When I was a kid, late night shopping on Friday night was the big social event of the week for many teens. Weekend shopping hadn’t been invented, after all. However, there were a group of us who passed by the thrill of a milkshake in town to travel to Tauranga and practice with the Tauranga Youth Orchestra. I was in awe of the many who went because they had real musical talent. I did not. Looking back, I went because it was my geek-zone. A place where it was safe to be bright. I only remember two members who weren’t excelling in school. One must have been twice exceptional, with amazing musical talent, a brilliant sense of humour, and the worst School Certificate Maths result I have ever heard of. This was before the age of political correctness, and we just put it down to his being English at the time. The other, still at high school, got up several times each night to turn his father, who had multiple sclerosis. Hardly a recipe for top academic honours, but he didn’t do too badly, for all that, and has continued his tradition of caring to this day. He is now a pastor.
Why did these bright people gather? Does music make you academically gifted? There are certainly people who think that it helps. However, there were other forces at work as well. Our repertoire was about 50:50 classical music and the works of Neil Diamond, with the M*A*S*H theme thrown in for good measure. This was the peak of the age of Disco, and quite frankly, you had to be rather geeky to see any merit in the musical selection. I’m still not fully convinced about Neil Diamond…
Making the Youth Orchestra happen were a handful of itinerant music teachers, who freely sacrificed their own Friday Night shopping experiences to cope with our shenanigans and mould us into a musical force to be reckoned with. One of these (who was not personally responsible for the intense Neil Diamond focus) was Jim Langabeer. Jim is still a noted New Zealand musician today. Not only is he talented in his own right, but he was very good at finding opportunities to extend and showcase our most talented musicians in the Youth Orchestra, and his other project of that time, the Symphonic Band. Jim and I take an interest in each other’s activities via Facebook these days, so I was able to ask him about his thoughts on giftedness. Here is what he had to say:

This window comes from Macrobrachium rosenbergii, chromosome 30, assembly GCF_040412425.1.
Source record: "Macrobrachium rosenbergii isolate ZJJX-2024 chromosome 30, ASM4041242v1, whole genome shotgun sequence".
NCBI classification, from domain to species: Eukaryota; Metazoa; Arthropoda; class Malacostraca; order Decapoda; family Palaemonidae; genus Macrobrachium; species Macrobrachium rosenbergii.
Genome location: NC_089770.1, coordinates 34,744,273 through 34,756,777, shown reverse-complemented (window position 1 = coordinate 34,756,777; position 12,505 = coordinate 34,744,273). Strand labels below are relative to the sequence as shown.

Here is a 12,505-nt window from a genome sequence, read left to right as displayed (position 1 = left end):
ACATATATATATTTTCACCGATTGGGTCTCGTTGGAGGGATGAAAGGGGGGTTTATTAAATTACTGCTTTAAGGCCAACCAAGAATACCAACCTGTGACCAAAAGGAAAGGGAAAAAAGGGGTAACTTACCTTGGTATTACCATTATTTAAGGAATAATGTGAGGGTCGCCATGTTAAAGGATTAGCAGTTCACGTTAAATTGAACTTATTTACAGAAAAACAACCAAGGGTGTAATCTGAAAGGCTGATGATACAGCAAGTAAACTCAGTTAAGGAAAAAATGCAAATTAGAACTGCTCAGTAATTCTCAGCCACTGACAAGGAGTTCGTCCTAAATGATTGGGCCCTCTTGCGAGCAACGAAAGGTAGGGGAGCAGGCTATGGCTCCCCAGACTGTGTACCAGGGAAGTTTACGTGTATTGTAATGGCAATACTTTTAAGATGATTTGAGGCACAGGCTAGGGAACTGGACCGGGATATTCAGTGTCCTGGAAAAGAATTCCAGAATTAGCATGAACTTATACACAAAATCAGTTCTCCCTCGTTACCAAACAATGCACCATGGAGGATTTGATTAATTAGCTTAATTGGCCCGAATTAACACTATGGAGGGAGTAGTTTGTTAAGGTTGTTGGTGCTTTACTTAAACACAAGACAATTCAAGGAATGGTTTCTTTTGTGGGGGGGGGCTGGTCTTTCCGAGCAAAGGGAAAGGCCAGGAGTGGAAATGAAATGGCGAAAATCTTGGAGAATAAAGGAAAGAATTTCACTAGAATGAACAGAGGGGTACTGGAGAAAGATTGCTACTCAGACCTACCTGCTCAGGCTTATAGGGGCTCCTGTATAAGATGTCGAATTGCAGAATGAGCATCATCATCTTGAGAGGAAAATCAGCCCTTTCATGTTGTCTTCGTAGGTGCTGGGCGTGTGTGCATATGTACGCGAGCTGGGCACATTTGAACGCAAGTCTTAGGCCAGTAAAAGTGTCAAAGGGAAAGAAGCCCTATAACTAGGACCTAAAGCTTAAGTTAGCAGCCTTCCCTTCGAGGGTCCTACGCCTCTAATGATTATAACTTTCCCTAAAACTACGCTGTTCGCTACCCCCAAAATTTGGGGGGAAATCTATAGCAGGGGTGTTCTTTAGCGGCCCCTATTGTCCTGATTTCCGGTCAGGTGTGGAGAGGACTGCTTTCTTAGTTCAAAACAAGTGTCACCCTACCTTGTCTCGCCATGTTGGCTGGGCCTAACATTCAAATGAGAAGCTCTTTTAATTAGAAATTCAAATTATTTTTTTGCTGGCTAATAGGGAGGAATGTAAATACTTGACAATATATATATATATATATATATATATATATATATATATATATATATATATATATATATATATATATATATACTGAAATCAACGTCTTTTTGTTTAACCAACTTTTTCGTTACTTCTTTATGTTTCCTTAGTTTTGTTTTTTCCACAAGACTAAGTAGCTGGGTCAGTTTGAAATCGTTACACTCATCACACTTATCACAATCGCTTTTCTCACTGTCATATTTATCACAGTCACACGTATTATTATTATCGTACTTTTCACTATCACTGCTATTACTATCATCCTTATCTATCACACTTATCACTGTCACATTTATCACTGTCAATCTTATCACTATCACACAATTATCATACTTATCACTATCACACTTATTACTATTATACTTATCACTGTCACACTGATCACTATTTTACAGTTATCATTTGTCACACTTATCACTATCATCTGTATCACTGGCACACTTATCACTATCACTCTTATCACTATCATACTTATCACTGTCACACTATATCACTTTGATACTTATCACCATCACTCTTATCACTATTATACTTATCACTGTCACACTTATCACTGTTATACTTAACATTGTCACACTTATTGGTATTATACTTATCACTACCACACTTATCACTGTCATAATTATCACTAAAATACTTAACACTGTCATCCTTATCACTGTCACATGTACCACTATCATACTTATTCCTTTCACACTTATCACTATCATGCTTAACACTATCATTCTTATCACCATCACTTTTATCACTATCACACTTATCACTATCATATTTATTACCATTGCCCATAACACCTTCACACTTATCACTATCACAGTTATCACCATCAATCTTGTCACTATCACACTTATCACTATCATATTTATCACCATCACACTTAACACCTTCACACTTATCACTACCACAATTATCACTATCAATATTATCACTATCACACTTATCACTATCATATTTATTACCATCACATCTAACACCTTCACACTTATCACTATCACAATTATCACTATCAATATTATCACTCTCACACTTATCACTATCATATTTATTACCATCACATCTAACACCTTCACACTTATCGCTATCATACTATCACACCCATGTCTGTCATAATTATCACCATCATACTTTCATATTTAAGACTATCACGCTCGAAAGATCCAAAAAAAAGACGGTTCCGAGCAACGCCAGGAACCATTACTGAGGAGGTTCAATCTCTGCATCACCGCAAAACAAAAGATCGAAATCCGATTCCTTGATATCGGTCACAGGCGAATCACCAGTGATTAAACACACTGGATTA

Hi Mary: I peek at your gifted kids stuff on facebook, and feel happy that you are part of a large supportive team. I know that I often felt miserable during my school days, and was glad that homelife offered a few chances to enjoy special things like stamp collecting and playing music!!
These days I have 20 private students and a hundred odd school students, and I try to regard them all as gifted, or challenged, and I really enjoy my work: so many great students who enjoy flying ahead in music, and so many end up becoming friends and teaching me things. I don’t feel that NCEA has improved things for gifted music students: it is so easy to achieve, and get excellence. However many of my students find that they enjoy helping others and doing extra-curricular stuff, and so this makes for a busy and satisfying life eh?
A short note that says so very, very much. Music was a safe haven for Jim too. To see him involved in it, you would never guess that “miserable” was even a word in his vocabulary. Jim’s tangible love of music is energising and uplifting!
The other thing that jumps out at me, after all the conversations on the teacher-learner relationship this Gifted Awareness Week, is the holistic and respectful attitude Jim has to his students. He is open to discovering both talent and challenge where it lies, expects to find himself learning from his students at times, and is informed about the extra-curricular experiences that make their lives complete.
Thank you so much, Jim, for all that you have given to so many young people with an interest, and often a talent, in music!
This photo, by Flickr member Tim Hamilton, has attribution, non-commercial, and no derivatives licenses.